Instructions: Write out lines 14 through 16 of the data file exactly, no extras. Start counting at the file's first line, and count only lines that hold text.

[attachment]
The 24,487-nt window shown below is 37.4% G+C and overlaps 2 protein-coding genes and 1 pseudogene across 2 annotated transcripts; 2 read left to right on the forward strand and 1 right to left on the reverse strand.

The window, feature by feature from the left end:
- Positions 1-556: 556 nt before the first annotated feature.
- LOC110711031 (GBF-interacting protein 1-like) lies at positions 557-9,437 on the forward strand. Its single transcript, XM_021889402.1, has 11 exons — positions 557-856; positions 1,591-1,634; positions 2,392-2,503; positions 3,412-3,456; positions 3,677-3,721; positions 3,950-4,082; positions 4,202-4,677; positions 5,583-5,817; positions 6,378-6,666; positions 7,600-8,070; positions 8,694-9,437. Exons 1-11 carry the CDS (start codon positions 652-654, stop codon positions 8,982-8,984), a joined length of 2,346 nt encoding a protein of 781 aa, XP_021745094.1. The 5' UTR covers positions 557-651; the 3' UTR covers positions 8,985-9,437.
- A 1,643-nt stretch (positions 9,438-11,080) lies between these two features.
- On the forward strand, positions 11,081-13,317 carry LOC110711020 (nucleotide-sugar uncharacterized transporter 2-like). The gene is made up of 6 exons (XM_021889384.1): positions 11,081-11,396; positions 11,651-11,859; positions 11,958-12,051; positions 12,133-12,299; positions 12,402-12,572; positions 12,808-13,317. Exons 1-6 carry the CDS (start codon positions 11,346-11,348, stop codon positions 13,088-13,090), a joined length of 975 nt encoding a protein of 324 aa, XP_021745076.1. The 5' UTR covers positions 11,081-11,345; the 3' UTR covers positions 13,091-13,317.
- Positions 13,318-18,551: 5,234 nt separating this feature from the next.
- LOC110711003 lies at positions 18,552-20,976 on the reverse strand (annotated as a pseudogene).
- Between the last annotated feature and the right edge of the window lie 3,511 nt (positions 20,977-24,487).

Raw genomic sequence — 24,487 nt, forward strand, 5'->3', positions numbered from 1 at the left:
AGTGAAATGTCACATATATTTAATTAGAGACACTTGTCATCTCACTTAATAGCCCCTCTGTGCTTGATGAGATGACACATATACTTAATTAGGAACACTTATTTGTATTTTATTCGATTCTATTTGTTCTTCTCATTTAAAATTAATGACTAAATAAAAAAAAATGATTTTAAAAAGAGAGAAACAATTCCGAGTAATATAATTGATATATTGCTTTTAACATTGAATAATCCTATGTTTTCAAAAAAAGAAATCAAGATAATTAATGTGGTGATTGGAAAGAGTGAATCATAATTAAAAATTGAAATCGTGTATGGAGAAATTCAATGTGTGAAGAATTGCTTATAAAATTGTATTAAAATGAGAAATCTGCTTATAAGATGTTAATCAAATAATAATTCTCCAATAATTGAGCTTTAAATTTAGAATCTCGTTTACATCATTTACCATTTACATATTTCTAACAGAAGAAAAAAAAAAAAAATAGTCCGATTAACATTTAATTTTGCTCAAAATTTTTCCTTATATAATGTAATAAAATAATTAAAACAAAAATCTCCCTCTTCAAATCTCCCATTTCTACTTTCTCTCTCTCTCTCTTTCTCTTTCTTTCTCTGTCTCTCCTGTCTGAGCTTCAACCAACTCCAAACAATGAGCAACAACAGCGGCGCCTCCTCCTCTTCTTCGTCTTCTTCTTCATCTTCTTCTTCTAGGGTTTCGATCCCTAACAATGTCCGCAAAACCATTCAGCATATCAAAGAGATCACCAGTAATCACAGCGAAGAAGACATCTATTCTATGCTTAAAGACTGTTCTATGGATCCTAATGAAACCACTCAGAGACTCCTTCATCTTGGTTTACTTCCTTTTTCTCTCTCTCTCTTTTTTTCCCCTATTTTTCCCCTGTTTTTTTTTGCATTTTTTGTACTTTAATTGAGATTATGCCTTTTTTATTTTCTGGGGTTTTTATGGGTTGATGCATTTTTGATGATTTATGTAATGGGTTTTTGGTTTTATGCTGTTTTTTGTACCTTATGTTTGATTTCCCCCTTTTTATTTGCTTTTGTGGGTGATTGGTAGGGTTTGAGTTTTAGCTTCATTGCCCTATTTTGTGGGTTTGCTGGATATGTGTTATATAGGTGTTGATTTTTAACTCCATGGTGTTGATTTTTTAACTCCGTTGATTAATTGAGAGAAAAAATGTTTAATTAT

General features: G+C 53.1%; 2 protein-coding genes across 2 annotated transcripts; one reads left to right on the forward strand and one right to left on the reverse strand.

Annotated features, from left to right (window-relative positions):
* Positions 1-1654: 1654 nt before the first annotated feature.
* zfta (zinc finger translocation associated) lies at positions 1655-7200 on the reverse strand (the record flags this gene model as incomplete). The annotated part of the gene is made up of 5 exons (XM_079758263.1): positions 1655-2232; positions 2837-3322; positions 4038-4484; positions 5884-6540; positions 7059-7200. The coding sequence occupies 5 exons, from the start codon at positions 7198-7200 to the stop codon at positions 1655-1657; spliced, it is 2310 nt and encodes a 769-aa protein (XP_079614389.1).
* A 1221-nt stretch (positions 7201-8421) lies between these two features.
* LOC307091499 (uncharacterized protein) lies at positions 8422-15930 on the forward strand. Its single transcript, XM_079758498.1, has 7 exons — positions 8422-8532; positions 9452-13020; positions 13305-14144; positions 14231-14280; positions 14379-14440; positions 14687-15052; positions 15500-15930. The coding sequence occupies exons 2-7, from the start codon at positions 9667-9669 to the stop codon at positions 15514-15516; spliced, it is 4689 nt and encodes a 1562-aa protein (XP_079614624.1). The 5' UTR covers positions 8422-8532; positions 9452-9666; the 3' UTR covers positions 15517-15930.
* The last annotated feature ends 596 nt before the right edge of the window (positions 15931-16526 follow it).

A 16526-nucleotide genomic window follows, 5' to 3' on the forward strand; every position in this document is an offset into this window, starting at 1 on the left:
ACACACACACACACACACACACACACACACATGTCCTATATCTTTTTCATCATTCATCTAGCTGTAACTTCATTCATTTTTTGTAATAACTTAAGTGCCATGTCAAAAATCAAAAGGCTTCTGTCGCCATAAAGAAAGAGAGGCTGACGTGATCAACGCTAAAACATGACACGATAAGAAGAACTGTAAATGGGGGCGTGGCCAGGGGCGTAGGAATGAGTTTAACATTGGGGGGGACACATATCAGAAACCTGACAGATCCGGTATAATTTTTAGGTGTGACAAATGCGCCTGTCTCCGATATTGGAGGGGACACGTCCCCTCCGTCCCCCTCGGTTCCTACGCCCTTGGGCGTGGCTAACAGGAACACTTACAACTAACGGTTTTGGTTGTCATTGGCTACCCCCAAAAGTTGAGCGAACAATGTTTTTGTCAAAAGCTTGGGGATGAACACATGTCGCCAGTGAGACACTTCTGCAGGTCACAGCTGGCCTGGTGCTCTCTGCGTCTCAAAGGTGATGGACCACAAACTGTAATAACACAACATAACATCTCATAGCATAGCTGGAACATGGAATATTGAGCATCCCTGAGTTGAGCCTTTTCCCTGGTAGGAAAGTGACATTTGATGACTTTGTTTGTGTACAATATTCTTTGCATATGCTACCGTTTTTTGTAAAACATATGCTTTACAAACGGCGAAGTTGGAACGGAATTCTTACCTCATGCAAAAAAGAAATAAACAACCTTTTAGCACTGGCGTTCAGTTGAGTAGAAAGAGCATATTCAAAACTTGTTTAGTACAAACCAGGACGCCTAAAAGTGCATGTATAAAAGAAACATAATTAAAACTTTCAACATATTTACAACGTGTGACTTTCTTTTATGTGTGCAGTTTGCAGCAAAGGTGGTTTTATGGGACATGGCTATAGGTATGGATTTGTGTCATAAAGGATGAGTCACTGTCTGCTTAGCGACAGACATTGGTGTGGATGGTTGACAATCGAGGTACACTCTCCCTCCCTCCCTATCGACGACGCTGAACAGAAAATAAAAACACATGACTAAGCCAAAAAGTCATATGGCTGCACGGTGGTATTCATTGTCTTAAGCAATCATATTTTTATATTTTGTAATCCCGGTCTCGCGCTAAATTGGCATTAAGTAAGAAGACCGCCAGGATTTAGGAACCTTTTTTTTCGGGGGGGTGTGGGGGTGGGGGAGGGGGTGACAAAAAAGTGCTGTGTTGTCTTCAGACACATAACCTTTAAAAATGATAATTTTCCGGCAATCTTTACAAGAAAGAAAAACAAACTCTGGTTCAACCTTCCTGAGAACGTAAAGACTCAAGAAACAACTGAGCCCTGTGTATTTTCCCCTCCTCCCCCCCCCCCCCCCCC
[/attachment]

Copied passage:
* Positions 1-1654: 1654 nt before the first annotated feature.
* zfta (zinc finger translocation associated) lies at positions 1655-7200 on the reverse strand (the record flags this gene model as incomplete). The annotated part of the gene is made up of 5 exons (XM_079758263.1): positions 1655-2232; positions 2837-3322; positions 4038-4484; positions 5884-6540; positions 7059-7200. The coding sequence occupies 5 exons, from the start codon at positions 7198-7200 to the stop codon at positions 1655-1657; spliced, it is 2310 nt and encodes a 769-aa protein (XP_079614389.1).
* A 1221-nt stretch (positions 7201-8421) lies between these two features.